TWO pals, who have studied alongside each other at school for the last six years, will now be working together outside of the classroom.
Annabel Ault and Nadia Barabash have won paid internships with the Deloitte Gap Year Scholar Scheme.
Just 30 teenagers in the UK were selected for the scheme.
The Bolton School girls will be based at the Manchester office where they have secured two of just three positions available.
Nadia, aged 17, of Heaton Mount, Heaton, said: “The Deloitte Scholar Scheme is an amazing opportunity for me to gain paid experience in a professional services firm before I go to university. I was extremely happy to be offered one of three places at the Manchester branch.”
They will take part in paid work placements each summer throughout their time at university.
The application included online tests, a group assessment in London and an interview process with two of Deloitte’s partners.
Annabel, aged 18, from Lostock, added: “I wasn’t too worried about the interviews, but when you’re sat across from very important people, it’s a bit nerve-wracking.”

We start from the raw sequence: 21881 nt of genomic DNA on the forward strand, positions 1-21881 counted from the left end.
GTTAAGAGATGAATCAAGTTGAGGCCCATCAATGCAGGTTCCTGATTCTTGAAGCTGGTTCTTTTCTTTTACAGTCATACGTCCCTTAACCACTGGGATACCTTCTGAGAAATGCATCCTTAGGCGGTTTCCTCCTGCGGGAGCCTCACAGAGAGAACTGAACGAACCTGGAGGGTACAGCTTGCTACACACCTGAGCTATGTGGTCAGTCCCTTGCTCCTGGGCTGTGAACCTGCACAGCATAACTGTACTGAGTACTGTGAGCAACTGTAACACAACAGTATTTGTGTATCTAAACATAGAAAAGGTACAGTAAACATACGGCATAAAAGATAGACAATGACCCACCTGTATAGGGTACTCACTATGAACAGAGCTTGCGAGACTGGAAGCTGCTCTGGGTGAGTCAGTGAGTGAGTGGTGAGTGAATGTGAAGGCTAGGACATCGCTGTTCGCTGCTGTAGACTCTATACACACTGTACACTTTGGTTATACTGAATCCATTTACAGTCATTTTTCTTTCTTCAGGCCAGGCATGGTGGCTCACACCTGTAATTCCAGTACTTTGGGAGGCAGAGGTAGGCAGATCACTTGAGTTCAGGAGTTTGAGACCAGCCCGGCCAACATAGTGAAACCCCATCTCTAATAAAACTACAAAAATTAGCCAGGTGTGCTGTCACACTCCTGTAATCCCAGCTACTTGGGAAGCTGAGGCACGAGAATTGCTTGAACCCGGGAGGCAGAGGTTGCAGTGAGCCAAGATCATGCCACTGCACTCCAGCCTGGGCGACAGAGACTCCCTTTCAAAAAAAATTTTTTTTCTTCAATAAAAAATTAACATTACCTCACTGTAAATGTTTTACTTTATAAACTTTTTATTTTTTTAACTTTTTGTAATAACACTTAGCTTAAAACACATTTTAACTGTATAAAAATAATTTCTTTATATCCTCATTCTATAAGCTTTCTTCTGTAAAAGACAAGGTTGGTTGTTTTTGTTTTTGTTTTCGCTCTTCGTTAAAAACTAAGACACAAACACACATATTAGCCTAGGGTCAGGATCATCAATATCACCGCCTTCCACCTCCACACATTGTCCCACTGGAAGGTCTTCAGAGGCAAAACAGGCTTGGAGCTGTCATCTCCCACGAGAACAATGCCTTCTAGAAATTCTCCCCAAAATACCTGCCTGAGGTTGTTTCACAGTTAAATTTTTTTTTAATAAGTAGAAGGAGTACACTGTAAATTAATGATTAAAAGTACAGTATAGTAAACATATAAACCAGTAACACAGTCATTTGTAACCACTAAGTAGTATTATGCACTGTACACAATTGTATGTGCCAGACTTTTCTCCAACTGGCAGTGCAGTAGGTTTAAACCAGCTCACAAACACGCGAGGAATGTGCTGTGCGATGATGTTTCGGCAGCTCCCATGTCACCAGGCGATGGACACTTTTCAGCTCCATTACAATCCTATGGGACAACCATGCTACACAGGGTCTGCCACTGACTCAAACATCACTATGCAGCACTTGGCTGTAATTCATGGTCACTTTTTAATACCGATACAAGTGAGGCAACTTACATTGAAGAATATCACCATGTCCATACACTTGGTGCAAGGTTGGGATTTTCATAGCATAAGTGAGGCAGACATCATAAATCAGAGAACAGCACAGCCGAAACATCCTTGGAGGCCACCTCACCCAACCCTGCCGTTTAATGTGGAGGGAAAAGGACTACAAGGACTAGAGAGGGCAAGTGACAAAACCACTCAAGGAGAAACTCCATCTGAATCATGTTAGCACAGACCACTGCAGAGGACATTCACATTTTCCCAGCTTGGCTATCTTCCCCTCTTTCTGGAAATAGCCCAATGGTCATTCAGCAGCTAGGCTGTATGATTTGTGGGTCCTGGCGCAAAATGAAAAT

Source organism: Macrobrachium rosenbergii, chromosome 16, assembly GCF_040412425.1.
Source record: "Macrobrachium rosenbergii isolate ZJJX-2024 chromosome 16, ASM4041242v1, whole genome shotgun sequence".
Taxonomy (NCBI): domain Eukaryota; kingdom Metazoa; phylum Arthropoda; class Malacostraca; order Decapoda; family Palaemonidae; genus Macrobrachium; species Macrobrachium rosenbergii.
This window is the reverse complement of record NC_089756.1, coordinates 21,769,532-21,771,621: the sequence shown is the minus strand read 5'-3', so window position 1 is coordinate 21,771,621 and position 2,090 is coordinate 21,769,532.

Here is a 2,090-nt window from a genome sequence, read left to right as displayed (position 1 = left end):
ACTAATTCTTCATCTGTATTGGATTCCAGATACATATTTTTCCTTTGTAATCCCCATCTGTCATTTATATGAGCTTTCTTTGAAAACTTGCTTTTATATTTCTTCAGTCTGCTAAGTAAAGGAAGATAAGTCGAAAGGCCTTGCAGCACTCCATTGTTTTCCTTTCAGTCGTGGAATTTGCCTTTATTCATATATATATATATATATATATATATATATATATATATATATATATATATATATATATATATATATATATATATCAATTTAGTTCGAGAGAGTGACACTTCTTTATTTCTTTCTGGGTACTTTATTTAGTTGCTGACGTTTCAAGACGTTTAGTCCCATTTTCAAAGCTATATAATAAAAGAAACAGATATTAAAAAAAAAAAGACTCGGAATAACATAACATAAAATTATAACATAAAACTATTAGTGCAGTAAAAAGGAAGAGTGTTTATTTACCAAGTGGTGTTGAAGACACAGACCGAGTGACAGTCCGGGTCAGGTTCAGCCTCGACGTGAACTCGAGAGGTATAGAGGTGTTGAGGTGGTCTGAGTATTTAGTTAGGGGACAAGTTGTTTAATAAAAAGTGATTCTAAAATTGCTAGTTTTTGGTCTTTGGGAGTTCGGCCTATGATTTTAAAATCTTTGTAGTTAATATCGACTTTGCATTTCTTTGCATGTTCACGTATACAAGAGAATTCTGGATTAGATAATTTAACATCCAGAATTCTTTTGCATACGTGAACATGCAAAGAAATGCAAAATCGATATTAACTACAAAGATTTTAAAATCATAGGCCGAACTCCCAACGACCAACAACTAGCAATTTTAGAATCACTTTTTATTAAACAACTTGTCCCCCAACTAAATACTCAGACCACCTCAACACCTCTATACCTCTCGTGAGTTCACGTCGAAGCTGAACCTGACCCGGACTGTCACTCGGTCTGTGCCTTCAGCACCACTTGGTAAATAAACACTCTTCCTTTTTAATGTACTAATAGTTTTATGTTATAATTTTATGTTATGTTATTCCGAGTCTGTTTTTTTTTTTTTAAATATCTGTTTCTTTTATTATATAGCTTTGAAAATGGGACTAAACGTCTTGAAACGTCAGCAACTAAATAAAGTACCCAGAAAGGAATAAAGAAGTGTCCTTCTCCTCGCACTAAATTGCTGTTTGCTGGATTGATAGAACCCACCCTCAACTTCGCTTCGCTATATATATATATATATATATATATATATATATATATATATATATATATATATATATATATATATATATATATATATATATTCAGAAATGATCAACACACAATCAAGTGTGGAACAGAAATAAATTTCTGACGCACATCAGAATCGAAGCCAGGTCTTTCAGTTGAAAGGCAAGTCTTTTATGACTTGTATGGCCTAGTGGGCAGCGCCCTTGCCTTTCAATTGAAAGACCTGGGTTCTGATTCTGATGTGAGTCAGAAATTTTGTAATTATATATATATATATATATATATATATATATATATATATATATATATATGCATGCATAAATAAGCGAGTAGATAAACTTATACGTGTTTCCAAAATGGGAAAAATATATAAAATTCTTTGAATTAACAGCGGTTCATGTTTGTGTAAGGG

As part of the scheme they will receive £1,500 travel bursary which Annabel will use to travel to Australia and New Zealand.
She added: “It’s always been a big dream to go, on my own, to the other side of the world.”
The girls will work alongside high profile clients described as some of the top talents in the financial world.
Nadia said: “I will be expected to quickly learn all the necessary skills required for auditing while completing real-life work for the company.
“I am really looking forward to entering the corporate world.”
But before being thrown in the corporate world, the two are going to travel together in the summer and after the placement will be going to Durham University.
Annabel added: “We might be fed up of one another by that point!”
Sue Hincks, head teacher at Bolton School Girls’ Division, said: “All the staff are delighted that the girls have been chosen to be among the 30 students across the country taking part in this prestigious scheme.
“It is a tribute to the girls’ academic and interpersonal skills that they made it through the various selection procedures, which I know are designed to be testing.”